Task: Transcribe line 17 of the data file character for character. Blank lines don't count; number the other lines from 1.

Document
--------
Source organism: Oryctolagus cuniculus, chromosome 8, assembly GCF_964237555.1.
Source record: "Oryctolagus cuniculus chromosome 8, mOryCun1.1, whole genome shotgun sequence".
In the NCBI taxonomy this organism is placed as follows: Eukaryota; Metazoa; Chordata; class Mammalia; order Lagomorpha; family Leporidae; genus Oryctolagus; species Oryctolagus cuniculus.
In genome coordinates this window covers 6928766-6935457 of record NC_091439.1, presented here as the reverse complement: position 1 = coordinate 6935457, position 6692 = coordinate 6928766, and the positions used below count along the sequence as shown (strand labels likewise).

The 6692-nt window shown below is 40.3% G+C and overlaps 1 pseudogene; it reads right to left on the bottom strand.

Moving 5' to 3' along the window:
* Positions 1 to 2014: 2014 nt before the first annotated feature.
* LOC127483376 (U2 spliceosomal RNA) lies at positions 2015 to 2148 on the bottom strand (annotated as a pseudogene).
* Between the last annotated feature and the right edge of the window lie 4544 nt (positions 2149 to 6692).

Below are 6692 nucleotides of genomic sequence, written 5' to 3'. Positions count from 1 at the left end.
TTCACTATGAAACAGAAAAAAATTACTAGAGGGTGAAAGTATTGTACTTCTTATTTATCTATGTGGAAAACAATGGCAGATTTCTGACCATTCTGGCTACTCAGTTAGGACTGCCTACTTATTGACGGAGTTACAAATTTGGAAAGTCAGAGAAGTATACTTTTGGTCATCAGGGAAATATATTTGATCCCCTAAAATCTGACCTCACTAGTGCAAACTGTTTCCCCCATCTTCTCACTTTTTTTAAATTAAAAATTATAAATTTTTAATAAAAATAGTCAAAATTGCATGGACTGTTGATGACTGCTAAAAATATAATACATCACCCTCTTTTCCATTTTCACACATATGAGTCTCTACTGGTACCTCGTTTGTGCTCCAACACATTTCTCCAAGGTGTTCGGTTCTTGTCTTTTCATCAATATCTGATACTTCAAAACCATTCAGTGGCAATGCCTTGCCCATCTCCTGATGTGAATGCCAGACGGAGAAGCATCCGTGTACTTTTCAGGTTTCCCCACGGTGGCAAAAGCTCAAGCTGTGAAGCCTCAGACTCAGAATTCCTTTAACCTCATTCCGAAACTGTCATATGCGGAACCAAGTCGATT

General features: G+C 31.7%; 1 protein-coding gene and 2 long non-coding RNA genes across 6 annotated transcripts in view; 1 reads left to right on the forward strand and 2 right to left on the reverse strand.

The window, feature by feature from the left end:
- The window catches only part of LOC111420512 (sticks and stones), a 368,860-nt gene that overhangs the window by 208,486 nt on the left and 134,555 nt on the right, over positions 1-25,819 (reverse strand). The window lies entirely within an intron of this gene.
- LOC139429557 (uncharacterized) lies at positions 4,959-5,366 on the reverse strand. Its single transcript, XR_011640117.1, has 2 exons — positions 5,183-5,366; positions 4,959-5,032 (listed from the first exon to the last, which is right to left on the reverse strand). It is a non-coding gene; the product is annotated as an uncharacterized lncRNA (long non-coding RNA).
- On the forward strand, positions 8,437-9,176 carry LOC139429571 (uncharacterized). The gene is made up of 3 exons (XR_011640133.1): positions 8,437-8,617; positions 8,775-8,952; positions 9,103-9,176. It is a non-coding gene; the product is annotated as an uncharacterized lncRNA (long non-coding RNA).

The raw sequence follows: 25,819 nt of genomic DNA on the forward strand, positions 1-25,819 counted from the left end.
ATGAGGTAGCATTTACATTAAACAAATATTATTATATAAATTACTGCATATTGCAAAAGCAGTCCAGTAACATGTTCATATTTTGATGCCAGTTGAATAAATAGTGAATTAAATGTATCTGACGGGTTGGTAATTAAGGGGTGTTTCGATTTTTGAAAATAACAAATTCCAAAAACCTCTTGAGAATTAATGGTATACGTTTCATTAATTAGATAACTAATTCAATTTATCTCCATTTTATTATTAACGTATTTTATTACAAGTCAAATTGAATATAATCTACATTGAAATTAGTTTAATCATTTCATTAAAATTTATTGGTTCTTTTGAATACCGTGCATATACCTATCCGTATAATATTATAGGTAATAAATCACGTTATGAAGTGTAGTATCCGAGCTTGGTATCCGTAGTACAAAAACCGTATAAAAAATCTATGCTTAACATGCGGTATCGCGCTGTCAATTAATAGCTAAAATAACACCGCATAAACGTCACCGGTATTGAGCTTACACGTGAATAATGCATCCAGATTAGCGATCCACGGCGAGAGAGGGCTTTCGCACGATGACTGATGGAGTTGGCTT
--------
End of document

The raw sequence follows: 25,819 nt of genomic DNA on the forward strand, positions 1-25,819 counted from the left end.